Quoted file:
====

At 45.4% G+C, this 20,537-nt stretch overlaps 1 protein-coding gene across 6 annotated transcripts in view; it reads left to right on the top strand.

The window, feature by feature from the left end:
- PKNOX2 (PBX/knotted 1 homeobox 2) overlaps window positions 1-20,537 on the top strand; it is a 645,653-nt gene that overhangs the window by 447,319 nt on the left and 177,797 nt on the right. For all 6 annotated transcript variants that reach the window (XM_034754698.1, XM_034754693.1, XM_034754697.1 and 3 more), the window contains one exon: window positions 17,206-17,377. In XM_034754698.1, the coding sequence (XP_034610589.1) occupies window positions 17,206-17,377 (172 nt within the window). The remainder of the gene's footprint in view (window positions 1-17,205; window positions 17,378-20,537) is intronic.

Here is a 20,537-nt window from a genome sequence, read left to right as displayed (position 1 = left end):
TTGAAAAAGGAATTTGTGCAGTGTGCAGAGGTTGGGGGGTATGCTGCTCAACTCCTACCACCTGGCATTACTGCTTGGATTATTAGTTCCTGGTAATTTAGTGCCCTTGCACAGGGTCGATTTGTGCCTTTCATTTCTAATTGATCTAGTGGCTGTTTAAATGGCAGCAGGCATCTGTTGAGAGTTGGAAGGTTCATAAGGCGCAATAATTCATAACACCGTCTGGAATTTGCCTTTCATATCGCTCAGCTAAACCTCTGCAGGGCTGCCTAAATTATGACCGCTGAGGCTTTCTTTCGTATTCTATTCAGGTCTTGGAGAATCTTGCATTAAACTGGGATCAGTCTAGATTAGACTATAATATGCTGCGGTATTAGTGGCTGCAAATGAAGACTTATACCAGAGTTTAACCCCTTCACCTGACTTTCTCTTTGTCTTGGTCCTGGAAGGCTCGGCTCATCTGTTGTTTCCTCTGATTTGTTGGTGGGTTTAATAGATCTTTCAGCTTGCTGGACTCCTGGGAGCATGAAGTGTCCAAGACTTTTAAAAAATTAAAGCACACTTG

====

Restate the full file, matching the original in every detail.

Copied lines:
At 45.4% G+C, this 20,537-nt stretch overlaps 1 protein-coding gene across 6 annotated transcripts in view; it reads left to right on the top strand.

The window, feature by feature from the left end:
- PKNOX2 (PBX/knotted 1 homeobox 2) overlaps window positions 1-20,537 on the top strand; it is a 645,653-nt gene that overhangs the window by 447,319 nt on the left and 177,797 nt on the right. For all 6 annotated transcript variants that reach the window (XM_034754698.1, XM_034754693.1, XM_034754697.1 and 3 more), the window contains one exon: window positions 17,206-17,377. In XM_034754698.1, the coding sequence (XP_034610589.1) occupies window positions 17,206-17,377 (172 nt within the window). The remainder of the gene's footprint in view (window positions 1-17,205; window positions 17,378-20,537) is intronic.

Here is a 20,537-nt window from a genome sequence, read left to right as displayed (position 1 = left end):
TTGAAAAAGGAATTTGTGCAGTGTGCAGAGGTTGGGGGGTATGCTGCTCAACTCCTACCACCTGGCATTACTGCTTGGATTATTAGTTCCTGGTAATTTAGTGCCCTTGCACAGGGTCGATTTGTGCCTTTCATTTCTAATTGATCTAGTGGCTGTTTAAATGGCAGCAGGCATCTGTTGAGAGTTGGAAGGTTCATAAGGCGCAATAATTCATAACACCGTCTGGAATTTGCCTTTCATATCGCTCAGCTAAACCTCTGCAGGGCTGCCTAAATTATGACCGCTGAGGCTTTCTTTCGTATTCTATTCAGGTCTTGGAGAATCTTGCATTAAACTGGGATCAGTCTAGATTAGACTATAATATGCTGCGGTATTAGTGGCTGCAAATGAAGACTTATACCAGAGTTTAACCCCTTCACCTGACTTTCTCTTTGTCTTGGTCCTGGAAGGCTCGGCTCATCTGTTGTTTCCTCTGATTTGTTGGTGGGTTTAATAGATCTTTCAGCTTGCTGGACTCCTGGGAGCATGAAGTGTCCAAGACTTTTAAAAAATTAAAGCACACTTG